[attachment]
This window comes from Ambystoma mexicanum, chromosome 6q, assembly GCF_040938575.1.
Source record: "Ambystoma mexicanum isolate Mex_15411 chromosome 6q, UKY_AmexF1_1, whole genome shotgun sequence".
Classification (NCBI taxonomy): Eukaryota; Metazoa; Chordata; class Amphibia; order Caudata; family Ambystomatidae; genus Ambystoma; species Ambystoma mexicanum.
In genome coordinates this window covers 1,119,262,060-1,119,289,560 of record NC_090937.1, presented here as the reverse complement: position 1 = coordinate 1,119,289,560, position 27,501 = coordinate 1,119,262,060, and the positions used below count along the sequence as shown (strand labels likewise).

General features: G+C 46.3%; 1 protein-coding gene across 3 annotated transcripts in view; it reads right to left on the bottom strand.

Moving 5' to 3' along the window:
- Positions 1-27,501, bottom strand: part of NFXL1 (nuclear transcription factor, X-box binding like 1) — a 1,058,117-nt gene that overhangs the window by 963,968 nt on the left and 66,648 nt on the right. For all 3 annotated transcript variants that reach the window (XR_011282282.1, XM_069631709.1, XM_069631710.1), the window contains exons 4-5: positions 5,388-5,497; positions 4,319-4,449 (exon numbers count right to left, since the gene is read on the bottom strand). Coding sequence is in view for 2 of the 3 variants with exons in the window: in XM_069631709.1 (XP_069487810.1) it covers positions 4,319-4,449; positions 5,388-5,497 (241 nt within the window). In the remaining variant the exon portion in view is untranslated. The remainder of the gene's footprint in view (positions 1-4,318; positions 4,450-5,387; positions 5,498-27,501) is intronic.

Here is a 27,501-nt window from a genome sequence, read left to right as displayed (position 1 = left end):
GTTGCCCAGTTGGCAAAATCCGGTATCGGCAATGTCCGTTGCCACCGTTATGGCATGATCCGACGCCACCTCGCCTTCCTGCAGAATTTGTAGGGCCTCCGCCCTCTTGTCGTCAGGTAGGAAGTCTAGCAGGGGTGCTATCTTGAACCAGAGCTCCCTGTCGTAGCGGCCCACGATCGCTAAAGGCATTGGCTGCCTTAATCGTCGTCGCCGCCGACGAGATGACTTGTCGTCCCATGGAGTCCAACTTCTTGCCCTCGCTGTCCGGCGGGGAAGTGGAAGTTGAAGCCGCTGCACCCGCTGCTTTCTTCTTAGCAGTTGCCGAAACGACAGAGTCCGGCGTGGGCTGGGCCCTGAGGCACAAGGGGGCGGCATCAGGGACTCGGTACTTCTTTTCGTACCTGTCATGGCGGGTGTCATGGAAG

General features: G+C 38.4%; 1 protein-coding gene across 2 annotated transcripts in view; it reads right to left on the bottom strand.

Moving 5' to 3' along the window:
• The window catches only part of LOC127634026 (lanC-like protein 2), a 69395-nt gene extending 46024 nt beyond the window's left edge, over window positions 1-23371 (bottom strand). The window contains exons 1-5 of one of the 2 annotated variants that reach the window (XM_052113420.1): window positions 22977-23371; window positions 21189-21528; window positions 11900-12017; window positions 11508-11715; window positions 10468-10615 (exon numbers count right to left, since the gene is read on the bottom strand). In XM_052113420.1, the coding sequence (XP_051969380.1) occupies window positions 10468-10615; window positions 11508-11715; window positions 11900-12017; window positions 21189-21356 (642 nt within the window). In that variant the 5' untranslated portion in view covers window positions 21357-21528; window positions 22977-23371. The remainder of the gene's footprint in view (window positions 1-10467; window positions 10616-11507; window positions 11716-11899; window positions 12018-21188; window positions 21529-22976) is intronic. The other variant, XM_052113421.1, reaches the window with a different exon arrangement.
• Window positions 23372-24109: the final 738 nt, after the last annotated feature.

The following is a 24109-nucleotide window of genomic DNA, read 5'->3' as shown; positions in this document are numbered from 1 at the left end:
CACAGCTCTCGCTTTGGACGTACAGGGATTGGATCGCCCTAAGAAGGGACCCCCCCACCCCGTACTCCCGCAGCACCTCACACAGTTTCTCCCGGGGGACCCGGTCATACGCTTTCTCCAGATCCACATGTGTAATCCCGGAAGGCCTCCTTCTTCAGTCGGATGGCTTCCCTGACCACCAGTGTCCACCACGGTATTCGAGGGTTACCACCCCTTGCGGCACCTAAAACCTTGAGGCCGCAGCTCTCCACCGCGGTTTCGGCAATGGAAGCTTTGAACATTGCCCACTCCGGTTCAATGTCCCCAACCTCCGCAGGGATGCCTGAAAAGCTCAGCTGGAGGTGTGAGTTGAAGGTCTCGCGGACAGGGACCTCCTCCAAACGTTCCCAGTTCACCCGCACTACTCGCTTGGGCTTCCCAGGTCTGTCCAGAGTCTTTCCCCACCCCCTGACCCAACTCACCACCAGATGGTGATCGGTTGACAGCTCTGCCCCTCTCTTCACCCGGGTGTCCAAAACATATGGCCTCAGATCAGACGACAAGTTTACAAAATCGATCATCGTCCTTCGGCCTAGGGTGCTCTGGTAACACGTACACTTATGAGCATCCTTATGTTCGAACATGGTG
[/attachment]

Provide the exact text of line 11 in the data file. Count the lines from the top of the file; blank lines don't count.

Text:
Moving 5' to 3' along the window: